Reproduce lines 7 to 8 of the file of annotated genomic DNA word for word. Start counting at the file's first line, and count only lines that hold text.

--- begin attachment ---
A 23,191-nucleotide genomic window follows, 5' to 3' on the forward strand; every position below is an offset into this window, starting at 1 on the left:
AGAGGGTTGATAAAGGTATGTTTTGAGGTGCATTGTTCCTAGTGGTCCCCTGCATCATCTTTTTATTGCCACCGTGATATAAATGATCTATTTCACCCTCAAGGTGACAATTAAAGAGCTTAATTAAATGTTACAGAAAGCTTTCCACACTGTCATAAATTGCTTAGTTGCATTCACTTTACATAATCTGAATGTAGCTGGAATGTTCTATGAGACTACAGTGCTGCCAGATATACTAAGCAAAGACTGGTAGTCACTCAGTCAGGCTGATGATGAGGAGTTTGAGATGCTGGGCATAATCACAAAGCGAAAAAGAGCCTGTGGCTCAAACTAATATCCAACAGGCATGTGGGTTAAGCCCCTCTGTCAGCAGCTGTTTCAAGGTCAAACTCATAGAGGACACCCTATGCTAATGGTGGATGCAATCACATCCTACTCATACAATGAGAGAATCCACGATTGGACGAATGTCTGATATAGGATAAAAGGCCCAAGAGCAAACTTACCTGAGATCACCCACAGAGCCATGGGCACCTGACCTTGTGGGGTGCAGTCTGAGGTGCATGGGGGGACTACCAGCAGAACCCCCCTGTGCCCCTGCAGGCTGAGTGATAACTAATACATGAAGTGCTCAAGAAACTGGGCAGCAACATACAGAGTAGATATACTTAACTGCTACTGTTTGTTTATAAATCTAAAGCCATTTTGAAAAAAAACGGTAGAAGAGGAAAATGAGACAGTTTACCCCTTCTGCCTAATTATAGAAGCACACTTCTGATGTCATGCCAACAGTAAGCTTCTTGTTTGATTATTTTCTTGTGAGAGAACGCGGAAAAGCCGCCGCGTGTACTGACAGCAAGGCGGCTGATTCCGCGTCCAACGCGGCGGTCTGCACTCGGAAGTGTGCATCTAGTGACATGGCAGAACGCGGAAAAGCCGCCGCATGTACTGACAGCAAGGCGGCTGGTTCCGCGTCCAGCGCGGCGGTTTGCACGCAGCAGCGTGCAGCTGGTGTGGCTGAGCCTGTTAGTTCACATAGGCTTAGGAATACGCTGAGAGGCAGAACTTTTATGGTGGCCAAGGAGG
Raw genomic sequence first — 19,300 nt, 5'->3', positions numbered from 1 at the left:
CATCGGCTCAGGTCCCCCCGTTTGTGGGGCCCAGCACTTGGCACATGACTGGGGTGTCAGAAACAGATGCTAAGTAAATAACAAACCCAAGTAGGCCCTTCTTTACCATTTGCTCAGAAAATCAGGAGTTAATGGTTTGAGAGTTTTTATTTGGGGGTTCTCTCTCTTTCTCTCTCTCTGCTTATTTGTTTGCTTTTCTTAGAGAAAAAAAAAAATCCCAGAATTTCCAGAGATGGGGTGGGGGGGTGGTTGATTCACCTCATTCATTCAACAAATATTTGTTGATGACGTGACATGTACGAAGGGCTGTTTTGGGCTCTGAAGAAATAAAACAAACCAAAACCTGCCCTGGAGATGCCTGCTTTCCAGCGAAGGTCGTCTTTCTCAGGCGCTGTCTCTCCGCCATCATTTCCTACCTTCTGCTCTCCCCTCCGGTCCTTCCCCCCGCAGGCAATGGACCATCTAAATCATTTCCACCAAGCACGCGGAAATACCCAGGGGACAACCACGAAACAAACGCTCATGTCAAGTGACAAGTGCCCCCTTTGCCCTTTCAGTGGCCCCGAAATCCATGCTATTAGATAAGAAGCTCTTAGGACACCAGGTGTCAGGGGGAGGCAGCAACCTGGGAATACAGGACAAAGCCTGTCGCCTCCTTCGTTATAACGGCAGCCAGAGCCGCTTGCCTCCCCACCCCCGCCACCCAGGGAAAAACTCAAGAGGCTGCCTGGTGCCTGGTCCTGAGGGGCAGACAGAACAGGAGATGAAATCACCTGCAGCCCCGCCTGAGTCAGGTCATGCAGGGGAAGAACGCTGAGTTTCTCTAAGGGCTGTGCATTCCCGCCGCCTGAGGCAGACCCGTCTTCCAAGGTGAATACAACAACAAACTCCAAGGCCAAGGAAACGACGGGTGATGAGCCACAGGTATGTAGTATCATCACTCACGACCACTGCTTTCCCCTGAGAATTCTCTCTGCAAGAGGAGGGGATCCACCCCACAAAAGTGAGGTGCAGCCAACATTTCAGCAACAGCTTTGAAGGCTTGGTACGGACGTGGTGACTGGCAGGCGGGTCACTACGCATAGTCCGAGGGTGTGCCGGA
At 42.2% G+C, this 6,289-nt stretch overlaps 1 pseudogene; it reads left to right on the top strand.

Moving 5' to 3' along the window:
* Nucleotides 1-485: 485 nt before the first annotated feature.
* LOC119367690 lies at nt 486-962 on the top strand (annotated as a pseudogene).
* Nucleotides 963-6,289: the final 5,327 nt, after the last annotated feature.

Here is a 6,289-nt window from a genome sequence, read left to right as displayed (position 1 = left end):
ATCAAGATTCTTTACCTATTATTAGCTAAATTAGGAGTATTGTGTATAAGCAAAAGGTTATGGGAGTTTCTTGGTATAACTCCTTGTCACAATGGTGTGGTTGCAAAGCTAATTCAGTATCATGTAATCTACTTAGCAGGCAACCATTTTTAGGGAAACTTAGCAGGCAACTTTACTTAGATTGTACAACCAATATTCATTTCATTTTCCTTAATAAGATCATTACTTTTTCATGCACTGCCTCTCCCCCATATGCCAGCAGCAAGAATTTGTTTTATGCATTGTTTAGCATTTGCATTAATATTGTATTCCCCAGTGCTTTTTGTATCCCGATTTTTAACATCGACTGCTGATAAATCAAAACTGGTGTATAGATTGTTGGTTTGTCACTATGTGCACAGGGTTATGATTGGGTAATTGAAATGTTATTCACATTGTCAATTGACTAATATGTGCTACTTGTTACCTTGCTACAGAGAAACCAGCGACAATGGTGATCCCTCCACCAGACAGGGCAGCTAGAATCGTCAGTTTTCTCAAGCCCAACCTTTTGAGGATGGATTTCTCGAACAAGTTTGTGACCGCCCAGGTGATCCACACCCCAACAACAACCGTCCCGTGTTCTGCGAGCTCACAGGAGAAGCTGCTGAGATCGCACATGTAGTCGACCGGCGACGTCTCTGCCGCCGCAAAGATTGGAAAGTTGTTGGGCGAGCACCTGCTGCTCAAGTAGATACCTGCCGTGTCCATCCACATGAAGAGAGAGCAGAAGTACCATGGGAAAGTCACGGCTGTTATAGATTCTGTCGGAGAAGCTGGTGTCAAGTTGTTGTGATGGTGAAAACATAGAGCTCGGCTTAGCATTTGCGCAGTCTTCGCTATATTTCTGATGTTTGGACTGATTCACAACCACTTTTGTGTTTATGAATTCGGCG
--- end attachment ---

* Nucleotides 1-485: 485 nt before the first annotated feature.
* LOC119367690 lies at nt 486-962 on the top strand (annotated as a pseudogene).